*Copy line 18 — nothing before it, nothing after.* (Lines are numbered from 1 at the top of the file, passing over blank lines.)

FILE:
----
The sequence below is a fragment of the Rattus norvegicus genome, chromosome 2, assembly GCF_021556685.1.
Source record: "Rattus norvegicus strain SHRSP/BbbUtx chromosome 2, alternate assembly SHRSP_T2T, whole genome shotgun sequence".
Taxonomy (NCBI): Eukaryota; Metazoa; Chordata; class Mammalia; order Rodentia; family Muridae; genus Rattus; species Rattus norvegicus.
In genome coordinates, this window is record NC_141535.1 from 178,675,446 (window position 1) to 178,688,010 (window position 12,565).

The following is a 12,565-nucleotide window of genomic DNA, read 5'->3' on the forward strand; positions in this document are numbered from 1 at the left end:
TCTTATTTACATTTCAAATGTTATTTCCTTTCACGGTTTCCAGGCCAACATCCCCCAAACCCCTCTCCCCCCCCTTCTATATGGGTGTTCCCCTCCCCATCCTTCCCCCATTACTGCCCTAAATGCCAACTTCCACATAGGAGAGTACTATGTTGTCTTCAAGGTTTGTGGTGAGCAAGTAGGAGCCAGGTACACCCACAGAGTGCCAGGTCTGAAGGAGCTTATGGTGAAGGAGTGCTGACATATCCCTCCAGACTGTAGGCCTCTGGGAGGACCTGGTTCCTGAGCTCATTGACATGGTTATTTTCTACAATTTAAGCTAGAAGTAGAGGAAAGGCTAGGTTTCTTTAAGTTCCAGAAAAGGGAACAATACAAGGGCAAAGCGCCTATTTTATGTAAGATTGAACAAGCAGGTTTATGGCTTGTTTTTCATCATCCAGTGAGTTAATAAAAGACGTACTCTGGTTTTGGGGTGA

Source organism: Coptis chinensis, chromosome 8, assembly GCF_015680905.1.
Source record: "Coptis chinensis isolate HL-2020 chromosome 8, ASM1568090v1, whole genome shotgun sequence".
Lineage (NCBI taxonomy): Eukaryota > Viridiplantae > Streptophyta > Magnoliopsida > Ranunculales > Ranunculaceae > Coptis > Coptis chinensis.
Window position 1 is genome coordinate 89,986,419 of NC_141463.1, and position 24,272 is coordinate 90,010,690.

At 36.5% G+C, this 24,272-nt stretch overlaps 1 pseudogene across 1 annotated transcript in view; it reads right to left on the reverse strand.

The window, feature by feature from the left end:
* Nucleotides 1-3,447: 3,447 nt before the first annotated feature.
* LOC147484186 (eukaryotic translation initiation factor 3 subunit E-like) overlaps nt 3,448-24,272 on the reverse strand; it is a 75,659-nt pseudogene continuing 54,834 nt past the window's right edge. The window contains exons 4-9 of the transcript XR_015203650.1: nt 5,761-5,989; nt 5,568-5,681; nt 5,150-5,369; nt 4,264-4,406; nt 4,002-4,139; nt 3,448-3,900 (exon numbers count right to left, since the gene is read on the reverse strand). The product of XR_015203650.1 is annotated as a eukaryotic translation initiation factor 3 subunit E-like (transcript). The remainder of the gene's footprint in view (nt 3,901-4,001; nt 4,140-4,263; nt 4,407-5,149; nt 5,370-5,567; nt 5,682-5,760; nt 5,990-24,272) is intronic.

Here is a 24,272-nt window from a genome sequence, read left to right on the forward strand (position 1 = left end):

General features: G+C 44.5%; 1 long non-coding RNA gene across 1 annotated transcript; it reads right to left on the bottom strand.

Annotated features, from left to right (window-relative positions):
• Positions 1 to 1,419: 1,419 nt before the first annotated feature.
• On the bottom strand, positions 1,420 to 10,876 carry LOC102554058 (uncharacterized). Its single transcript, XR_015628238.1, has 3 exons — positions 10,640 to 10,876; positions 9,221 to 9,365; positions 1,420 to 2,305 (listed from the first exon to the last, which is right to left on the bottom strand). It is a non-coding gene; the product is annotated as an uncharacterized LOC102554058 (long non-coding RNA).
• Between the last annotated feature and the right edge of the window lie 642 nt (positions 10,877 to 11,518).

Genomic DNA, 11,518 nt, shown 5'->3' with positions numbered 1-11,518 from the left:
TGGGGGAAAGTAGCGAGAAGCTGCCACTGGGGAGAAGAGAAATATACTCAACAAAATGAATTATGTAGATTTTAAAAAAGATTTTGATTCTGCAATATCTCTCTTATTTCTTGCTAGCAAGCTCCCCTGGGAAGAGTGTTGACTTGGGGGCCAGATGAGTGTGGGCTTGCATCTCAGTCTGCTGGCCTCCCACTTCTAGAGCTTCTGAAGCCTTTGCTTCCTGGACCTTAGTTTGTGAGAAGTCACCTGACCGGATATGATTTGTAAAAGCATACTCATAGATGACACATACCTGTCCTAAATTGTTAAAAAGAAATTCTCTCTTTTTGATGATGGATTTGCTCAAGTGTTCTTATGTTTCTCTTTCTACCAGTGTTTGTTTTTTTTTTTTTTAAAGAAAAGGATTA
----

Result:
• Positions 1 to 1,419: 1,419 nt before the first annotated feature.